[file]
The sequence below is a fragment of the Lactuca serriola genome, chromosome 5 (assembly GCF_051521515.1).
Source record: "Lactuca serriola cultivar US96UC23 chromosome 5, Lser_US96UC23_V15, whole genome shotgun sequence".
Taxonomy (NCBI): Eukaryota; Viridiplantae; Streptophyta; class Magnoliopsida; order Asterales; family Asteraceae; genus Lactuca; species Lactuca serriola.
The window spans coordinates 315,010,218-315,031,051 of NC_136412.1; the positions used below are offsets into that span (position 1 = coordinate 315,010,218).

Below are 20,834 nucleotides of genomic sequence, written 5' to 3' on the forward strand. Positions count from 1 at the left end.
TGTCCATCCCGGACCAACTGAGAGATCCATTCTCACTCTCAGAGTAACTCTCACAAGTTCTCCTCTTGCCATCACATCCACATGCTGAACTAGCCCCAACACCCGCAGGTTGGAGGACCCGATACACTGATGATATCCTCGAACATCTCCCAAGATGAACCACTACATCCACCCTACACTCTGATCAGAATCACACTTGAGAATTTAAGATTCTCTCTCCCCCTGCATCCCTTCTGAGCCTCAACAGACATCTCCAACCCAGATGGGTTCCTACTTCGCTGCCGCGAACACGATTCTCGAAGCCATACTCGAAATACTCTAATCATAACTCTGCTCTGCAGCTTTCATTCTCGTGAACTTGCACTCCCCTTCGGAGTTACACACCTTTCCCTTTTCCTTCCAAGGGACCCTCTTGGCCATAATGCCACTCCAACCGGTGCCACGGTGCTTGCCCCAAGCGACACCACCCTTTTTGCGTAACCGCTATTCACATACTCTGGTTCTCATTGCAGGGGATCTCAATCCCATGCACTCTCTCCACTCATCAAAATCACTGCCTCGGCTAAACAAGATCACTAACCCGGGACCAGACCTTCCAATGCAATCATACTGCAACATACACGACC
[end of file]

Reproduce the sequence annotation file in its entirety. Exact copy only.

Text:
The sequence below is a fragment of the Lactuca serriola genome, chromosome 5 (assembly GCF_051521515.1).
Source record: "Lactuca serriola cultivar US96UC23 chromosome 5, Lser_US96UC23_V15, whole genome shotgun sequence".
Taxonomy (NCBI): Eukaryota; Viridiplantae; Streptophyta; class Magnoliopsida; order Asterales; family Asteraceae; genus Lactuca; species Lactuca serriola.
The window spans coordinates 315,010,218-315,031,051 of NC_136412.1; the positions used below are offsets into that span (position 1 = coordinate 315,010,218).

Below are 20,834 nucleotides of genomic sequence, written 5' to 3' on the forward strand. Positions count from 1 at the left end.
TGTCCATCCCGGACCAACTGAGAGATCCATTCTCACTCTCAGAGTAACTCTCACAAGTTCTCCTCTTGCCATCACATCCACATGCTGAACTAGCCCCAACACCCGCAGGTTGGAGGACCCGATACACTGATGATATCCTCGAACATCTCCCAAGATGAACCACTACATCCACCCTACACTCTGATCAGAATCACACTTGAGAATTTAAGATTCTCTCTCCCCCTGCATCCCTTCTGAGCCTCAACAGACATCTCCAACCCAGATGGGTTCCTACTTCGCTGCCGCGAACACGATTCTCGAAGCCATACTCGAAATACTCTAATCATAACTCTGCTCTGCAGCTTTCATTCTCGTGAACTTGCACTCCCCTTCGGAGTTACACACCTTTCCCTTTTCCTTCCAAGGGACCCTCTTGGCCATAATGCCACTCCAACCGGTGCCACGGTGCTTGCCCCAAGCGACACCACCCTTTTTGCGTAACCGCTATTCACATACTCTGGTTCTCATTGCAGGGGATCTCAATCCCATGCACTCTCTCCACTCATCAAAATCACTGCCTCGGCTAAACAAGATCACTAACCCGGGACCAGACCTTCCAATGCAATCATACTGCAACATACACGACC